Major defence projects late, over budget

At least 28 major defence projects are a cumulative century behind schedule and 18 are over budget, the government has revealed.

Oct 10, 2022, updated Oct 10, 2022
Photo: AAP/Cpl Craig Barrett, Royal Australian Air Force

Photo: AAP/Cpl Craig Barrett, Royal Australian Air Force

The projects include Hunter class frigates, battlefield airlifters, patrol boats, the battlefield command system, a series of satellite communications projects and the P-8A Poseidon aircraft.

At least $6.5 billion of project variations outside of the budget have also been identified.

Treasurer Jim Chalmers and Defence Minister Richard Marles will on Monday reveal budget pressures facing the defence department.

The government says a large proportion of the overspend is because of exchange rates and indexation, but also blamed the former coalition government for “chaotic administration”.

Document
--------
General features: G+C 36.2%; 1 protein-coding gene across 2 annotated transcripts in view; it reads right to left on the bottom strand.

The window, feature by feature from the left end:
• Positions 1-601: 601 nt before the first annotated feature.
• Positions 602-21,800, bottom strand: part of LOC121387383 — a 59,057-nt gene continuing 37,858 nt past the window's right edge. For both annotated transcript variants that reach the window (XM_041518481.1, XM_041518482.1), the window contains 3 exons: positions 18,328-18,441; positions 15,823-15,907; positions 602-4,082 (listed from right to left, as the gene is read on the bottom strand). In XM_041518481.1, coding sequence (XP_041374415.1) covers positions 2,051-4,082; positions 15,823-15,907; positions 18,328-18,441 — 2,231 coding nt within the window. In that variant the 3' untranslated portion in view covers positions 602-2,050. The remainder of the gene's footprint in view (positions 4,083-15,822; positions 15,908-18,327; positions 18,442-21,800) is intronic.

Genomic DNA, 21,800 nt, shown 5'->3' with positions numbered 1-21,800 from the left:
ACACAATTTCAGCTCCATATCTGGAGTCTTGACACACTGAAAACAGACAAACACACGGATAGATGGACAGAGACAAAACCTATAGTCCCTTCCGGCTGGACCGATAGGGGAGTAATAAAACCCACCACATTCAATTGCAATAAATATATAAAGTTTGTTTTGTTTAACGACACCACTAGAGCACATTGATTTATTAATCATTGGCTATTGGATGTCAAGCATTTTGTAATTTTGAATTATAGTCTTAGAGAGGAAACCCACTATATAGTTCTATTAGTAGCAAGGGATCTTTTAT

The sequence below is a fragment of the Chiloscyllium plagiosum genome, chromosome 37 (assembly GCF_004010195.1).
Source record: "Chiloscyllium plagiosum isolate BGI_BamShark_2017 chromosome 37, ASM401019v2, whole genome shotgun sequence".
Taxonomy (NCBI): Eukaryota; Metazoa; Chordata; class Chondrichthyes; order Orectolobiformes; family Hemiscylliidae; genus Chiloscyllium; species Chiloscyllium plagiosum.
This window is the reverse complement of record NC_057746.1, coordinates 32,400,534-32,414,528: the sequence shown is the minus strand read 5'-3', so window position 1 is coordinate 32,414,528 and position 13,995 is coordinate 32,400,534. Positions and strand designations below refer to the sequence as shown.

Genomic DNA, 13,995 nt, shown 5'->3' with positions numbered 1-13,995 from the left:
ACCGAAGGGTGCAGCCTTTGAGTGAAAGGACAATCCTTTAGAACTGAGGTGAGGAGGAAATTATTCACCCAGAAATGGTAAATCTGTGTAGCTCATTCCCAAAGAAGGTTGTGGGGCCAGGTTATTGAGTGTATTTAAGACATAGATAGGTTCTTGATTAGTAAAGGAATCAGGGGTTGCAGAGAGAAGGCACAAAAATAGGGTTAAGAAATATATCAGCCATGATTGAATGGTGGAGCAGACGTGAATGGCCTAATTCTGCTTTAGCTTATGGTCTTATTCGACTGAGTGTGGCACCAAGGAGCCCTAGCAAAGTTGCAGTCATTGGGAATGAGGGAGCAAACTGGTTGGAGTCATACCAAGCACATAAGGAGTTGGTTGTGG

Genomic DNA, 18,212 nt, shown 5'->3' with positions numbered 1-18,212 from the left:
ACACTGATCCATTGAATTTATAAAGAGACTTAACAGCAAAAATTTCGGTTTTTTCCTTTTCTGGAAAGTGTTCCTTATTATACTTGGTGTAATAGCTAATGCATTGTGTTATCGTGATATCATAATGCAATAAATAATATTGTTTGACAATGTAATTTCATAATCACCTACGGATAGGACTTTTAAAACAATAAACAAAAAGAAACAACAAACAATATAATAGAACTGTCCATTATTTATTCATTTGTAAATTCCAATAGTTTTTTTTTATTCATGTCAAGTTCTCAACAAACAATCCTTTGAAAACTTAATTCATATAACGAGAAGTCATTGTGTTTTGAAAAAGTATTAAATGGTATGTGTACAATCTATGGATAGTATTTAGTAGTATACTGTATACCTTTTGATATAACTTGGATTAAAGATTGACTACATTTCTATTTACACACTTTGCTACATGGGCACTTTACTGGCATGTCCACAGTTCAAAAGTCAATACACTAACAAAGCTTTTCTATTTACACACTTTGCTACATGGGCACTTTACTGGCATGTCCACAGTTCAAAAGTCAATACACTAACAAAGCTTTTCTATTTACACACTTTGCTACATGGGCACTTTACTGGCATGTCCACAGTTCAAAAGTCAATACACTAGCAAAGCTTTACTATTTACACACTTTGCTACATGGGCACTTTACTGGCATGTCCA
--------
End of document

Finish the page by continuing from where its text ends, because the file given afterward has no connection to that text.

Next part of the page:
“The former Coalition Government’s investment in defence saw key defence projects blow out in both cost and time, money being flushed down the toilet,” Marles said.

He said the government would deliver on its defence commitments by establishing an independent office to hold projects accountable.

Monthly reports on projects of concern and interest will also be handed to the defence minister directly.

The government will also allocate extra resources to troubled projects to help get them off the ground.

“It’s not as though we can go onto the battlefield and overwhelm our adversary by running up to them and waving a copy of the budget papers in their face,” Marles said.

He said prudential budget management was needed to get nuclear submarines in the water as soon as possible.

But the government is pledging to maintain its commitment to spending at least 2 per cent of GDP on defence.

Expenditure is set to increase to more than $80 billion by 2032.


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